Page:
Remove shower drain clamping ring

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Jrichardson30

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DIY Guy remodeling my master bath. Planned to do everything except the shower mortar bed bc it just seemed too tricky. SO...I had some not-so-great tile guys build the mud bed for my shower. They installed drain, pan liner and did the mud bed. They messed it up, isn’t level and not sloped properly. After much research I decided to pull the bed up and redo myself. I’ve removed the mortar bed and pan is intact. But the weep holes are filled with silicone. So my question is, can I loosen the clamp ring, remove, clean holes and then reseal it to pan? I have tried cleaning holes but I can’t get silicone out of them. I haven’t loosened the clamp ring for fear of messing up the pan. Can I remove and reseat/reseal so that I know my shower pan system will work with the traditional mud bed? Also, the linear drain I have has a rubber gasket that goes between clamp ring and drain base. It appears that it would block weep holes from bottom. But maybe this is just the way it’s designed. I have included a photo of the diagram that came w the drain. Any advice would be appreciated. I was going to try and float the slope w thinset but thanks to the advice on this forum, I realized doing the whole Mud bed over was the best option. So thanks for that advice!
 

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WorthFlorida

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To have some pitch to the drain is important but the final slope is done with the thinset and tile. From the picture it doesn't look all that bad. If the curbing isn't quite level, again the thinset and tile sets up the finale level. At the curb you want a slight slope toward the pan but not too much were a shower door wouldn't sweep right.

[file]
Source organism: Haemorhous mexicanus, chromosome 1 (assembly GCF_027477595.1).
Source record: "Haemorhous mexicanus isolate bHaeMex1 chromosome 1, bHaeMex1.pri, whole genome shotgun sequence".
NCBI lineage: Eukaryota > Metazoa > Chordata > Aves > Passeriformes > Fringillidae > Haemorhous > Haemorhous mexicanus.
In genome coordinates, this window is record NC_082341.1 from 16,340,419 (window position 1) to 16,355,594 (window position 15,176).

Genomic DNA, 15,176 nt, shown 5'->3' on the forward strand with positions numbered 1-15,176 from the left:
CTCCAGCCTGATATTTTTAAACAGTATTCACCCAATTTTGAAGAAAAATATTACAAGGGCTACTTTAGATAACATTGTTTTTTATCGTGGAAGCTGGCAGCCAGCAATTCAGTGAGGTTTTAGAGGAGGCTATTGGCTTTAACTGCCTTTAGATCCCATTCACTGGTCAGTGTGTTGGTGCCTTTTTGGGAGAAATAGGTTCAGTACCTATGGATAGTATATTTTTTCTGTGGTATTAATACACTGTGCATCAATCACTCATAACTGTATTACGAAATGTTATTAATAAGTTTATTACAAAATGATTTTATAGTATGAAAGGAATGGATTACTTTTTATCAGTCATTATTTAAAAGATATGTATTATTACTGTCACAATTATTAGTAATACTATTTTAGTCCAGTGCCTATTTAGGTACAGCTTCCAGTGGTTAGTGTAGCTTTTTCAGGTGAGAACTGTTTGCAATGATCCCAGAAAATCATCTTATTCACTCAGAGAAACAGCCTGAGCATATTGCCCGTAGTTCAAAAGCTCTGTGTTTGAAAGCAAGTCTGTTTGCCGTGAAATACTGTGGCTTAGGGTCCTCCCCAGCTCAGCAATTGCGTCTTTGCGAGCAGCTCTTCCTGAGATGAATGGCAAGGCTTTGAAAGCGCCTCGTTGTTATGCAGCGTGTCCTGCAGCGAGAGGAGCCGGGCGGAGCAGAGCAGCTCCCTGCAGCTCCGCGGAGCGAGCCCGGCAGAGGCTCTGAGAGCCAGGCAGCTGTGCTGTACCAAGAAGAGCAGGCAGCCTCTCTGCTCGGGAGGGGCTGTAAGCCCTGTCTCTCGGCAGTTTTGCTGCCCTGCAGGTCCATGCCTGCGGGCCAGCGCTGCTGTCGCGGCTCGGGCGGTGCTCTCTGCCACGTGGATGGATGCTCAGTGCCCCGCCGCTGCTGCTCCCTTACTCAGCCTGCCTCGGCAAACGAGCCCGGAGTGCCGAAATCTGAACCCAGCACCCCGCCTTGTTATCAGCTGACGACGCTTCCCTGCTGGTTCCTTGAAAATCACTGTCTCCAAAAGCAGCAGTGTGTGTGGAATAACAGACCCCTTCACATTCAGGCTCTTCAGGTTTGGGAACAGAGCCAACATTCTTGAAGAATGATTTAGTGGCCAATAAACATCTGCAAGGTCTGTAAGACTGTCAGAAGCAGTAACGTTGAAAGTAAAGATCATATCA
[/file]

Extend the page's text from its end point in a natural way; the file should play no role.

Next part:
https://terrylove.com/forums/index....-shower-tile-material-tips.88148/#post-632273
 

jadnashua

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Since you're doing this over, why not do it correctly?

When doing a conventional shower, you CANNOT put the liner on the floor. The waterproofing MUST be sloped to the drain, and the tile is not considered waterproofing by the codes, it is a decorative wear surface.

So the order of layers would be:
- tar paper (only if a wooden subfloor - it helps to prevent the moisture from being wicked out of the mud so it has enough to cure)
- metal lath OR a slurry of thinset or Portland cement if bonding it to a slab
- presloped mud bed - can be thinner around the drain IF it's on a slab
- liner
- setting bed (consistent layer since what's beneath it is already sloped properly
- thinset and tile

The correct way to waterproof the liner to the drain is to put a bead of silicone on the top of the drain, place the liner over it, then clamp the drain ring to it...there is NO need or desire to put silicon on top of the liner, so, at least with that operation, should not clog the weepholes.

Some water will get beneath the tile. In this type of shower build (works, but not my preference), it is expected that water will slowly flow through the porous mud bed beneath the tile and get to the liner then slowly seep out of the weep holes and down the drain.

It is likely, if the liner is truely on the floor, the drain is set too low. Over a wooden subfloor (is it wood?), the industry guidelines call for a minimum thickness of a mud bed to be 1-1/4" thick. Now, many people get by with maybe 3/4-1", but anything less is likely to break up.

Check out www.johnbridge.com for help with building your shower.

Personally, I'd build my shower with a surface applied membrane, then you only need a single mud bed, and, you might be able to keep your drain (once you get the ring off!) and use a conversion upper portion required for that type of construction. Several companies make them. Check out www.schluter.com for one of them to review some of their videos on how to construct it. The pan works with a mudbed or a preformed high density foam one.
 
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